I was interested to see what David Dayen had to say about a federal guaranteed jobs program in his article in The Nation. I think a well-designed guaranteed jobs program has potential. Unfortunately, that doesn’t seem to be what he has in mind:
The Center for American Progress has been a White House in waiting for mainstream Democratic candidates for over a decade now. When it places something on the agenda, that becomes part of mainstream discussion on the center left. And at its Ideas Conference this week, it embraced one idea that has been kicking around the left for a long time: guaranteed employment for anyone who wants a job.
In “Toward a Marshall Plan for America,” CAP frames this as an answer to growing despair and acute economic pain bred by stagnant wages and lack of opportunity. But few advocates who have been pushing a federal-job guarantee for so long were consulted or even cited in the proposal. And while they’re generally thrilled that their life’s work has entered a broader conversation, they’re concerned that something is getting lost in translation.
So, for example, from my point of view prerequisites include that the plan be set up in the context of serious workplace immigration enforcement and that the plan replace other forms of welfare rather be being piled on top of them.
Issues that surround such a plan include
- Who is “anyone”?
- What kinds of jobs would be offered?
- What would the jobs pay?
- What would happen in the event of non-attendance or non-performance?
Alternatives in to whom the jobs would be available would seem to be a) American citizens or b) American citizens and legal immigrants. The former would be less costly but counter-productive. In some communities a very high proportion of legal immigrants, particularly refugees, are unemployed.
I found Mr. Dayen’s proposal for the sorts of jobs that would be offered dismaying:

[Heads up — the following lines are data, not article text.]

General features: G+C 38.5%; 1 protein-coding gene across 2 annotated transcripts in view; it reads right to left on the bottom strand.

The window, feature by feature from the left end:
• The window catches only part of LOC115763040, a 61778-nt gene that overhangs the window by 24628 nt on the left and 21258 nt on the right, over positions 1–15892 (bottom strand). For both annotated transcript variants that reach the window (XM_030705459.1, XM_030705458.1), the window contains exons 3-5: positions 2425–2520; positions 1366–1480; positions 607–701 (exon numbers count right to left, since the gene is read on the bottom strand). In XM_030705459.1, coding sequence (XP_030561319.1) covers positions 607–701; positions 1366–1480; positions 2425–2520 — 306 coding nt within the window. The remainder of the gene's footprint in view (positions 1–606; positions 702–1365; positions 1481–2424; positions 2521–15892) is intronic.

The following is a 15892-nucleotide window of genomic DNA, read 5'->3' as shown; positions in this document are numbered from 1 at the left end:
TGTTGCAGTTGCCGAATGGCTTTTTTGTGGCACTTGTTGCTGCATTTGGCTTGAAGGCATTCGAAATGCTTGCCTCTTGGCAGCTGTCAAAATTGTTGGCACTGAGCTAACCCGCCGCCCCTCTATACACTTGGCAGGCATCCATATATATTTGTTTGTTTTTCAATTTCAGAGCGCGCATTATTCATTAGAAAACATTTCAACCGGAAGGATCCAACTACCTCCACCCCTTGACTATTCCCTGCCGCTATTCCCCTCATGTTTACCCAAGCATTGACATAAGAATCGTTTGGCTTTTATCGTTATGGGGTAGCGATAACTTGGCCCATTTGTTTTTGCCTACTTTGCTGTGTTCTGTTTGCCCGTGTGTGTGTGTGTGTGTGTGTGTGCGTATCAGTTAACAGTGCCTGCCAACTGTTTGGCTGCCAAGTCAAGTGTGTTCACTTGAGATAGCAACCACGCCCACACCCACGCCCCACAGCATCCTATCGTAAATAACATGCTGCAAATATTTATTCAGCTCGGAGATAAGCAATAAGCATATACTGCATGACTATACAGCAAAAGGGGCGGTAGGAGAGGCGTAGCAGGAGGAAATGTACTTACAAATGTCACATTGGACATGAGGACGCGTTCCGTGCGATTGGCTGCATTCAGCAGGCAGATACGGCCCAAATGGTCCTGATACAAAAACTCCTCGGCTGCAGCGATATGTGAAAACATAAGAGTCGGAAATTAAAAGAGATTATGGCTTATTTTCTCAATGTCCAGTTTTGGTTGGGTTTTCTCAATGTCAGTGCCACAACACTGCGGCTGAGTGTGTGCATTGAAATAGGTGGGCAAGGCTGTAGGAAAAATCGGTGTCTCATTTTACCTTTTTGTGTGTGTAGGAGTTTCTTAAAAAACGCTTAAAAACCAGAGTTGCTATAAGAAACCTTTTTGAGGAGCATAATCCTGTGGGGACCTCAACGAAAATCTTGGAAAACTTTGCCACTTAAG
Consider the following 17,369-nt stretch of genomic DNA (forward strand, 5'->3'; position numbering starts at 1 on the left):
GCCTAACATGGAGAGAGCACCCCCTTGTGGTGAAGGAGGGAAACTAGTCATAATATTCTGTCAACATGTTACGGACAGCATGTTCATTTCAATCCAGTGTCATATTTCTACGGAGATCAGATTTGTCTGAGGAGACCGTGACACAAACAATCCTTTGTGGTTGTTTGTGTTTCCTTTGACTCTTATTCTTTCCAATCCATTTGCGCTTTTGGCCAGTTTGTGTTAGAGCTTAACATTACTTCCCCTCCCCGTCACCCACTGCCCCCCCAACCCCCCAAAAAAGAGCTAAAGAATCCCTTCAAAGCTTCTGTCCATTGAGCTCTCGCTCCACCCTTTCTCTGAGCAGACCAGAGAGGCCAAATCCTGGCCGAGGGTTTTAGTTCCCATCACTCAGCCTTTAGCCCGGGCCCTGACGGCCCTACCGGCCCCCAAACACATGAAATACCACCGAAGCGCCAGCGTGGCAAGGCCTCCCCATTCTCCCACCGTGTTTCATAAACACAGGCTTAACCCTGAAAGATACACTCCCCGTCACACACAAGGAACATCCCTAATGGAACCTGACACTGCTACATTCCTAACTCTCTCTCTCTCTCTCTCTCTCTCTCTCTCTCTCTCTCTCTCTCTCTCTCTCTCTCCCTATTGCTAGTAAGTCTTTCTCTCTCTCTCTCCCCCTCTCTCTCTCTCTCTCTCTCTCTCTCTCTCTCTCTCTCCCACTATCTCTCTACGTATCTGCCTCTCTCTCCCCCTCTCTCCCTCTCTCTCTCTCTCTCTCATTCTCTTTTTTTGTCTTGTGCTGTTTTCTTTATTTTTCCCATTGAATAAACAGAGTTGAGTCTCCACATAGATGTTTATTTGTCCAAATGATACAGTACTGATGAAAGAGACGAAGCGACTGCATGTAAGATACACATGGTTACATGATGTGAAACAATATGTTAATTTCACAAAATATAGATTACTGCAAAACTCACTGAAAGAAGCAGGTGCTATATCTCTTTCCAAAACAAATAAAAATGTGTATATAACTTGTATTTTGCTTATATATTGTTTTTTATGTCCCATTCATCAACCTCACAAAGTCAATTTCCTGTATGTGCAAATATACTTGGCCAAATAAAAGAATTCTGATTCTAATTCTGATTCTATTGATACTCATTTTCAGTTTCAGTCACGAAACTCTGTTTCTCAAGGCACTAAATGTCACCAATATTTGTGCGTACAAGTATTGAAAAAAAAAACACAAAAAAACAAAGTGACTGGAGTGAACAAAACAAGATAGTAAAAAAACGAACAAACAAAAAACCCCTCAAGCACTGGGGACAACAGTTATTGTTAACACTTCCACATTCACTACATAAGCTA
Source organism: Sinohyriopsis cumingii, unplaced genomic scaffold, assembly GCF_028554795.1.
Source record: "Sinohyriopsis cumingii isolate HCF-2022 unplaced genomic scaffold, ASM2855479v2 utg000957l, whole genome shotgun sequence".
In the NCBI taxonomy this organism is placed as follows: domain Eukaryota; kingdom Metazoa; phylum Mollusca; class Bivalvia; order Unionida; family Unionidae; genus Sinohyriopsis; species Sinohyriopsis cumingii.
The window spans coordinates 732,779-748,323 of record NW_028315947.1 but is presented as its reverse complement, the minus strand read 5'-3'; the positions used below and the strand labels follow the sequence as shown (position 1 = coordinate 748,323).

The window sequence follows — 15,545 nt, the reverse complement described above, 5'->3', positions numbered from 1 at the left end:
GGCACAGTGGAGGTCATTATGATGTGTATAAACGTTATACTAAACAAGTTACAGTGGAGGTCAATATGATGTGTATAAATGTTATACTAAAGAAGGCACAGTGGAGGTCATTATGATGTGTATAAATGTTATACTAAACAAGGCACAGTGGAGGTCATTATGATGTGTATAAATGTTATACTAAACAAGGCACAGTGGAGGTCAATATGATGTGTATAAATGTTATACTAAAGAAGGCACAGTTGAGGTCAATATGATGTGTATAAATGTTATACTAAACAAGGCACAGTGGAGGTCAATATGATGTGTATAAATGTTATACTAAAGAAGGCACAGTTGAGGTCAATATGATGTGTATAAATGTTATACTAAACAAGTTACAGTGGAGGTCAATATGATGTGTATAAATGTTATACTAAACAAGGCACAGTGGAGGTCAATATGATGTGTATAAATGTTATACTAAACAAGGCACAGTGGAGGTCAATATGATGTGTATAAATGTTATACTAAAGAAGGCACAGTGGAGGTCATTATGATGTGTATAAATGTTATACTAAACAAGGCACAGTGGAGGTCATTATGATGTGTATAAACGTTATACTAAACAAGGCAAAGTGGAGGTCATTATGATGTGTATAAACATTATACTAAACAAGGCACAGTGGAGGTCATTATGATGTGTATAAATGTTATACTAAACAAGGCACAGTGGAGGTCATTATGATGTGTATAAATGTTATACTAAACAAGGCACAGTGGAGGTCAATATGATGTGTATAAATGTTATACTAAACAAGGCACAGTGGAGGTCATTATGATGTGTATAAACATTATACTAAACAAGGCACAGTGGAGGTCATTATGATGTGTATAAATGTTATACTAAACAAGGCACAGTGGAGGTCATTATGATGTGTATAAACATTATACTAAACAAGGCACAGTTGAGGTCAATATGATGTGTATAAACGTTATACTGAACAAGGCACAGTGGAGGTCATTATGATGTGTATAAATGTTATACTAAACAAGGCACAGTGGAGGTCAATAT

What kinds of jobs would be created? CAP suggests that home health care, child care, and teaching aides are all urgently needed.
I won’t belabor you by reaching into today’s newspaper for examples of the many horrific cases of elder or child abuse to be found among the very groups who would be likely candidates for such a program. Suffice it to say that I think the qualifications for home health care, child care, and teaching aides exceed being otherwise unemployable. At the very least we should demand good intentions which goes against the idea of a guaranteed job.
I fear his other proposal will be politically impossible:
It also cites infrastructure investment for job creation–roads and bridges, but also schools and hospitals.
I predict that there would be deep union opposition to guaranteed construction jobs unless they were union jobs and equally vehement opposition to federal subsidies for increasing the number of union jobs among Republicans.
A median income of $30,000 per year (Mr. Dayen’s proposed $15/hour—a backdoor $15 minimum wage) would be a pretty nice income in Yazoo City, Mississippi or Hindman, Kentucky. It wouldn’t even be a living wage in New York City. That disparity alone suggests that any workable plan would need to be administered via bloc grants to the states, given with substantial flexibility. Too low a pay rate would make the plan irrelevant. To high a pay rate would make it impossible to find workers to take jobs that weren’t administered through the jobs program.
I also wonder about non-attendance or other non-performance. If there are no consequences for simply collecting a pay check without ever showing up for the “job”, how would the plan differ from an outright handout?
Presently, 17% of the U. S. workforce is comprised of immigrants, mostly illegal. All in all it seems to me that the wage and employment effects of serious workplace immigration enforcement would obviate any need for a guaranteed jobs program.